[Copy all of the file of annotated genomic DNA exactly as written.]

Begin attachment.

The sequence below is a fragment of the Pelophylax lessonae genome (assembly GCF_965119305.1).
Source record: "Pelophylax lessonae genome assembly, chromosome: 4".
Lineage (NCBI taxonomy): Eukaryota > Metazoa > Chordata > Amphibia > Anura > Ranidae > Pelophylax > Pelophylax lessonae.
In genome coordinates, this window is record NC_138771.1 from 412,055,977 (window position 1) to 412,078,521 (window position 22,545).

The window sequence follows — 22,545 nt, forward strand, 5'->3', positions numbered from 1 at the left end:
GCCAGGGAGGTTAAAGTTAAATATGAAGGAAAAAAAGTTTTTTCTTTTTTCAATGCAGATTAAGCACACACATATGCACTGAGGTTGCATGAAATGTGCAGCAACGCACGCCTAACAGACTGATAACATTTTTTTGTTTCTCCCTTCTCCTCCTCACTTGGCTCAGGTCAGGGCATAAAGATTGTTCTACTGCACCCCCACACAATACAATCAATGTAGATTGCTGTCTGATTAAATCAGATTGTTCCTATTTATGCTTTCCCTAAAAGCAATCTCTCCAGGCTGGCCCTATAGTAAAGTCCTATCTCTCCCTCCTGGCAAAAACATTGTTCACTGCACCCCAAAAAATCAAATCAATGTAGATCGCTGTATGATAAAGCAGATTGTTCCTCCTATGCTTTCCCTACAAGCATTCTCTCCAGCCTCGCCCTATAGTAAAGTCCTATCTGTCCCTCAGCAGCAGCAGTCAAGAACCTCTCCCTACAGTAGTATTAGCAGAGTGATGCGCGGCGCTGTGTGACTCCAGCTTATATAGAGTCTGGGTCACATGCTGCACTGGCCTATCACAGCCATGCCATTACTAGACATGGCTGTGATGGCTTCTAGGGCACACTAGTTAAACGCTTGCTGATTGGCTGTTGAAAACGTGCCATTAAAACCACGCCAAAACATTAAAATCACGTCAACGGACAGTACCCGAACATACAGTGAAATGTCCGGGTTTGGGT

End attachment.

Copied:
The sequence below is a fragment of the Pelophylax lessonae genome (assembly GCF_965119305.1).
Source record: "Pelophylax lessonae genome assembly, chromosome: 4".
Lineage (NCBI taxonomy): Eukaryota > Metazoa > Chordata > Amphibia > Anura > Ranidae > Pelophylax > Pelophylax lessonae.
In genome coordinates, this window is record NC_138771.1 from 412,055,977 (window position 1) to 412,078,521 (window position 22,545).

The window sequence follows — 22,545 nt, forward strand, 5'->3', positions numbered from 1 at the left end:
GCCAGGGAGGTTAAAGTTAAATATGAAGGAAAAAAAGTTTTTTCTTTTTTCAATGCAGATTAAGCACACACATATGCACTGAGGTTGCATGAAATGTGCAGCAACGCACGCCTAACAGACTGATAACATTTTTTTGTTTCTCCCTTCTCCTCCTCACTTGGCTCAGGTCAGGGCATAAAGATTGTTCTACTGCACCCCCACACAATACAATCAATGTAGATTGCTGTCTGATTAAATCAGATTGTTCCTATTTATGCTTTCCCTAAAAGCAATCTCTCCAGGCTGGCCCTATAGTAAAGTCCTATCTCTCCCTCCTGGCAAAAACATTGTTCACTGCACCCCAAAAAATCAAATCAATGTAGATCGCTGTATGATAAAGCAGATTGTTCCTCCTATGCTTTCCCTACAAGCATTCTCTCCAGCCTCGCCCTATAGTAAAGTCCTATCTGTCCCTCAGCAGCAGCAGTCAAGAACCTCTCCCTACAGTAGTATTAGCAGAGTGATGCGCGGCGCTGTGTGACTCCAGCTTATATAGAGTCTGGGTCACATGCTGCACTGGCCTATCACAGCCATGCCATTACTAGACATGGCTGTGATGGCTTCTAGGGCACACTAGTTAAACGCTTGCTGATTGGCTGTTGAAAACGTGCCATTAAAACCACGCCAAAACATTAAAATCACGTCAACGGACAGTACCCGAACATACAGTGAAATGTCCGGGTTTGGGT